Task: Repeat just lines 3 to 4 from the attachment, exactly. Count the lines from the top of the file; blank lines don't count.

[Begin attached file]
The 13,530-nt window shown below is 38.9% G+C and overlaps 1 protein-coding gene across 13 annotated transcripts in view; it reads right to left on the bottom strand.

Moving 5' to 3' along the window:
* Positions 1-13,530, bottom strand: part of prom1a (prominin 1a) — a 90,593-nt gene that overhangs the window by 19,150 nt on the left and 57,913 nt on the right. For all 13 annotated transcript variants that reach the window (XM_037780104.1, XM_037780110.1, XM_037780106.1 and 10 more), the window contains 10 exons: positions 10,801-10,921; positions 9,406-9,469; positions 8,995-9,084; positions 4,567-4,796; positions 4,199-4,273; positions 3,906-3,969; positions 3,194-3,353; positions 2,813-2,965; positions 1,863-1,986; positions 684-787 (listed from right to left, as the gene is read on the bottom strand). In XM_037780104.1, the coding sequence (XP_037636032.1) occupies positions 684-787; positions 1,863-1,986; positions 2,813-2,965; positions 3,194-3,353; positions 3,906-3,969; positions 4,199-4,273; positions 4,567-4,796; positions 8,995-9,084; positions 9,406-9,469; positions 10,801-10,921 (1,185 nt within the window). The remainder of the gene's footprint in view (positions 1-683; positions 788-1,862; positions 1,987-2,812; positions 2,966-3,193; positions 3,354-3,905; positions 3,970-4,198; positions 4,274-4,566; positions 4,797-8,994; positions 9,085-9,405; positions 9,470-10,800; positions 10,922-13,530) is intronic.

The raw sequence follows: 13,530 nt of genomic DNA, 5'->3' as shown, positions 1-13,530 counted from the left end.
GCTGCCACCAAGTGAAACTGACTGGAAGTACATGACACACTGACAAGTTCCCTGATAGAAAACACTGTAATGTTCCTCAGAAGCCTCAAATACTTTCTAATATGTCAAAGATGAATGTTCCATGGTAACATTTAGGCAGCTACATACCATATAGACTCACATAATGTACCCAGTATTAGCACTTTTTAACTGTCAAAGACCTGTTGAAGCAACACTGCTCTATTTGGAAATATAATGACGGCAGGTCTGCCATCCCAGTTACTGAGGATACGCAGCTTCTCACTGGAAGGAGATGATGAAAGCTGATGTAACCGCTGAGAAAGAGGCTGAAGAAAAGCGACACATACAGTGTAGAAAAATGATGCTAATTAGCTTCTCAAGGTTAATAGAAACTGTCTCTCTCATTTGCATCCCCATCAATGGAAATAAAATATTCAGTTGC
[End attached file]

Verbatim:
* Positions 1-13,530, bottom strand: part of prom1a (prominin 1a) — a 90,593-nt gene that overhangs the window by 19,150 nt on the left and 57,913 nt on the right. For all 13 annotated transcript variants that reach the window (XM_037780104.1, XM_037780110.1, XM_037780106.1 and 10 more), the window contains 10 exons: positions 10,801-10,921; positions 9,406-9,469; positions 8,995-9,084; positions 4,567-4,796; positions 4,199-4,273; positions 3,906-3,969; positions 3,194-3,353; positions 2,813-2,965; positions 1,863-1,986; positions 684-787 (listed from right to left, as the gene is read on the bottom strand). In XM_037780104.1, the coding sequence (XP_037636032.1) occupies positions 684-787; positions 1,863-1,986; positions 2,813-2,965; positions 3,194-3,353; positions 3,906-3,969; positions 4,199-4,273; positions 4,567-4,796; positions 8,995-9,084; positions 9,406-9,469; positions 10,801-10,921 (1,185 nt within the window). The remainder of the gene's footprint in view (positions 1-683; positions 788-1,862; positions 1,987-2,812; positions 2,966-3,193; positions 3,354-3,905; positions 3,970-4,198; positions 4,274-4,566; positions 4,797-8,994; positions 9,085-9,405; positions 9,470-10,800; positions 10,922-13,530) is intronic.

The raw sequence follows: 13,530 nt of genomic DNA, 5'->3' as shown, positions 1-13,530 counted from the left end.